Zionsville will welcome an educational and entertaining program over the weekend
that focuses on President Abraham Lincoln.
The Lincoln Special is a nonprofit, celebrating the legacy of Lincoln with the mission
to share his words with underserved regions across the country.
Cambridge City is home to another stop on the Lincoln Funeral train and will likely be the location of Allen’s upcoming film.
Two weeks ago, the organization kicked off a 13-city roadshow that highlights
Lincoln’s life and legacy after his assassination, in recognition of the 160th
anniversary of the Gettysburg Address.
One of the stops will be at 1 p.m. Saturday at Zionsville Town Hall.
“I want to save democracy by telling the final story,” Executive Director Chris Allen
said. “The story of Lincoln often ends at the Peterson’s house, the home in which he
died across the street from Ford’s Theater, but his story continues on, just in a
Allen, 52, of Westfield, said his admiration for Lincoln began in elementary school.
Growing up in Madison, he said didn’t have many opportunities to visit the popular
museums and monuments that students elsewhere may have experienced. In fifth
grade, however, he did go on a school field trip to the Lincoln Boyhood National
Memorial near Evansville.
His goal is to “take Lincoln’s words and wisdom out of the museums and into the
hearts of the underserved.”
The free hour-long presentation will feature a short PowerPoint, items from the
Lincoln Library and a round table discussion, with the purpose of raising awareness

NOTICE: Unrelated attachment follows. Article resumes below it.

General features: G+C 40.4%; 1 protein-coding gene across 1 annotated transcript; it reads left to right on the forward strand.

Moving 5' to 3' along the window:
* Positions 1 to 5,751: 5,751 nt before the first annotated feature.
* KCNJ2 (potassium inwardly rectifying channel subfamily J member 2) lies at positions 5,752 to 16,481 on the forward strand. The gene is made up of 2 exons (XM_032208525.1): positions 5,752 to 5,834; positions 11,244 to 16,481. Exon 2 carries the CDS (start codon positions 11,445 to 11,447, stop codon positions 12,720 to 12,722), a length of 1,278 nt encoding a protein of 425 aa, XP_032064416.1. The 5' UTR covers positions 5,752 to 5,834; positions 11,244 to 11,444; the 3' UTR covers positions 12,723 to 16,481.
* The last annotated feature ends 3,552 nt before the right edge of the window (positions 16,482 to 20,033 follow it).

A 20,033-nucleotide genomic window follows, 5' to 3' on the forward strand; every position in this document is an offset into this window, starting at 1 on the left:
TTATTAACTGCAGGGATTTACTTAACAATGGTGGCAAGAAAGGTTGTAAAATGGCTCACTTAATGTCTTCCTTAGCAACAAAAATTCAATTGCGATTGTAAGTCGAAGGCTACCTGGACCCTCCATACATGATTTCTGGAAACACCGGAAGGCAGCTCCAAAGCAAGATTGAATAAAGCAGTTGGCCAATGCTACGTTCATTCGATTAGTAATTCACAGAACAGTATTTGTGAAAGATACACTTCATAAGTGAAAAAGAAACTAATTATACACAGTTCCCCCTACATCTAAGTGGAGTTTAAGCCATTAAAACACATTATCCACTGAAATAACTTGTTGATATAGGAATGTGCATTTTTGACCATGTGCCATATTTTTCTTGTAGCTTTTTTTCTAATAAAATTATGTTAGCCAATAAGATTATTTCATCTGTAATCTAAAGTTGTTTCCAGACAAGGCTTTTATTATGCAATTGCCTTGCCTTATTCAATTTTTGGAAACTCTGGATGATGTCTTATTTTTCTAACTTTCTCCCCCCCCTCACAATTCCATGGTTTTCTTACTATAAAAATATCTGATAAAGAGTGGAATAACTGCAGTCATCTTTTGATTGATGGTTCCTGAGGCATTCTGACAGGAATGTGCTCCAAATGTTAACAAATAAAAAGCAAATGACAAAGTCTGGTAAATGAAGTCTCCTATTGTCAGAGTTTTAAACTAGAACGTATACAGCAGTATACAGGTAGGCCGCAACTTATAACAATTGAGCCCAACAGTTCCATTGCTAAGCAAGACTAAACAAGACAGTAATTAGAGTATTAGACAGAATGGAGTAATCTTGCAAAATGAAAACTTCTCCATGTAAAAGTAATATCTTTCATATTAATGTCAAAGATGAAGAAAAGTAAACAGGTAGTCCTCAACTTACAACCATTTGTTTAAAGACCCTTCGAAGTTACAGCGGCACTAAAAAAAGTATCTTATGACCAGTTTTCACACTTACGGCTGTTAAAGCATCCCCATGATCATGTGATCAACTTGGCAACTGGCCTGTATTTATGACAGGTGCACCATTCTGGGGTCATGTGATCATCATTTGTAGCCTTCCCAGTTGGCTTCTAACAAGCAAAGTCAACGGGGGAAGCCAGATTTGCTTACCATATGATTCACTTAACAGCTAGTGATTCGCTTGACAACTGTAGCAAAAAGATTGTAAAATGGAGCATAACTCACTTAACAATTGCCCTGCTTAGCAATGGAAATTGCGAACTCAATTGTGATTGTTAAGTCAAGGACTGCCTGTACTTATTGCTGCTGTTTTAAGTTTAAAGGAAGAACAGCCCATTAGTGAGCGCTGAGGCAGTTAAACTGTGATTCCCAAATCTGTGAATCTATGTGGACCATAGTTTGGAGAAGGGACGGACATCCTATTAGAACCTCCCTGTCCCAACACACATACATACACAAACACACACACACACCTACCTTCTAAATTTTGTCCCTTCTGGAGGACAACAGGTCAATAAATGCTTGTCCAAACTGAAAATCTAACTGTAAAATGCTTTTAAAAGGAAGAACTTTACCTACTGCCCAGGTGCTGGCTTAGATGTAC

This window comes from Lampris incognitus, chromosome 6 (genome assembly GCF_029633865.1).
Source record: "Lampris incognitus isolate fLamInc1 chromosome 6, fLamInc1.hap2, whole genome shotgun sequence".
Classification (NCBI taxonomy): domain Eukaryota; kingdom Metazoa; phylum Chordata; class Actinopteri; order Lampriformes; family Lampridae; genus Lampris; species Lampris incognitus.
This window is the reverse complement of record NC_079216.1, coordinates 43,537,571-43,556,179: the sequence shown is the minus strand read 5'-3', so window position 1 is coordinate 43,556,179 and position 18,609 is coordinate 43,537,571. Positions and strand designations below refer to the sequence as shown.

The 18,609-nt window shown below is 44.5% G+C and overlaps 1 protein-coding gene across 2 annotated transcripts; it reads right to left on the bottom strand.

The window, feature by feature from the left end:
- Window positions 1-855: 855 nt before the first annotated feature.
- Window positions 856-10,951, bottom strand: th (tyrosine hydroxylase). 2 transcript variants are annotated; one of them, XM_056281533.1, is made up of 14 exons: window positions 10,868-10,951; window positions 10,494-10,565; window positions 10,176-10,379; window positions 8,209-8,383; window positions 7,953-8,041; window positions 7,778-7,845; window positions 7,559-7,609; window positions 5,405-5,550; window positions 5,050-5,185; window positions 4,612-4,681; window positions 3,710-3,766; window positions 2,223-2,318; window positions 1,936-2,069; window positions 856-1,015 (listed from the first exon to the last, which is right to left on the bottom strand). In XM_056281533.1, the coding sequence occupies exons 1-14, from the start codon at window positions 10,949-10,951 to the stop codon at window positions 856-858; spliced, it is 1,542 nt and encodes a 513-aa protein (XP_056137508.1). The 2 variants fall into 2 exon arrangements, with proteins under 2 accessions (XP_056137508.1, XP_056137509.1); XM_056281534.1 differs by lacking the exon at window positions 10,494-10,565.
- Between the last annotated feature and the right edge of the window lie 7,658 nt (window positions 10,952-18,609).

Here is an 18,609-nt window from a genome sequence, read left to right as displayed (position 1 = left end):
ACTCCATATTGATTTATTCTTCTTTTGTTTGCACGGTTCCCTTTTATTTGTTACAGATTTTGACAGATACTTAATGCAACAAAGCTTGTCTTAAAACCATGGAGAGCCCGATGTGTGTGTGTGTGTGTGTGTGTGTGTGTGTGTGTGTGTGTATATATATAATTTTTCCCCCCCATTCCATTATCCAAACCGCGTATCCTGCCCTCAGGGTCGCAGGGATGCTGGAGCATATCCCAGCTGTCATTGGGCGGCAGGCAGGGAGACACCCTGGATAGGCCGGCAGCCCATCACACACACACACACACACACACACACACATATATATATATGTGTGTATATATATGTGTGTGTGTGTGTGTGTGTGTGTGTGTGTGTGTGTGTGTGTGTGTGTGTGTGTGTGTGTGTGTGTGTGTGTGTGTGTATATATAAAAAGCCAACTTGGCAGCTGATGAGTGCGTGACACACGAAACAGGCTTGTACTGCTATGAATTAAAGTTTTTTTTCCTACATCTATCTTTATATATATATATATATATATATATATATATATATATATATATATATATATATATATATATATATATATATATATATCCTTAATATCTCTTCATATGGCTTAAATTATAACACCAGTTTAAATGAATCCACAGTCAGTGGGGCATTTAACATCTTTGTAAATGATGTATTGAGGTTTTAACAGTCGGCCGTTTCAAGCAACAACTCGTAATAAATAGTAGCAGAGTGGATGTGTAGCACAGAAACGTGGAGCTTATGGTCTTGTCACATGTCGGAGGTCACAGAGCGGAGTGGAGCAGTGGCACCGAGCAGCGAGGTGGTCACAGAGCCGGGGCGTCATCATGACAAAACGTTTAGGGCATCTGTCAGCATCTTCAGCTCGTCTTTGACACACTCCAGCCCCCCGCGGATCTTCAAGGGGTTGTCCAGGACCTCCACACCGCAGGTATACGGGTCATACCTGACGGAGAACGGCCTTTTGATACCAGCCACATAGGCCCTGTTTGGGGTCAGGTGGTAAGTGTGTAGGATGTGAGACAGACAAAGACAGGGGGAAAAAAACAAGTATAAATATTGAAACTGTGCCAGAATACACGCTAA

about what The Lincoln Special is doing within local communities.
In addition, information about an upcoming motion picture will be available.
“We are raising $6.5 million to professionally shoot a film in Indiana about Lincoln’s
Funeral Train and a fictional account of one former slave who travels to Indianapolis
to pay his respects,” Allen said. “Along the way, his two best friends help him and its
sort of a depiction of the stories we’ll never know. More than 120,000 people stood in
line to pay their respects when the train stopped in Indianapolis.”
His goal is to begin filming “Of Tears and Iron” in the spring of 2025.
Lincoln came from humble beginnings. He lost his mother to consumption when he
was only 9, and then lost his sister. But went on to become the nation’s 16th
Lincoln was assassinated by John Wilkes Booth while watching a play at Ford’s
Theatre on April 15, 1865. Several events were held to allow the nation to mourn,
including The Lincoln Special, a funeral train that traveled 1,654 miles through seven
states on its way to a burial site in Springfeld, Illinois. Millions came out to watch the
train and pay their respects. The route was designed to retrace Lincoln’s journey to
Washington when he was rst inaugurated four years prior.
Lincoln’s funeral train passed through several cities along the route including
Zionsville, Whitestown, Zionsville, Hazelrigg, Thorntown and Colfax.
The train stopped in Zionsville – both during Lincoln’s inaugural trip to Washington,
D.C., and for his funeral procession.
Allen said the program is just what the country needs right now.
“I think in this day and age of toxicity in our world, the moms and dads of the world
have to do something,” Allen said. “In every road show, I’m asking, ‘What is saving
our democracy worth to you?’”
“Of Tears and Iron,” he said, can revisit America’s troubled past, but also lead to
After stopping in Zionsville, additional stops will include Lafayette, Monon and
“Lincoln’s Funeral Train acted as a zipper that brought hundreds of thousands of
people together at this nation’s most fractured point,” Allen said. “His funeral train
proved that even in death, Lincoln could unite people like nothing before or since.”
For more information on The Lincoln Special, visit the website at www.tearsandiron.com.
Zionsville Town Hall is at 1100 W. Oak St. and all are welcome to attend.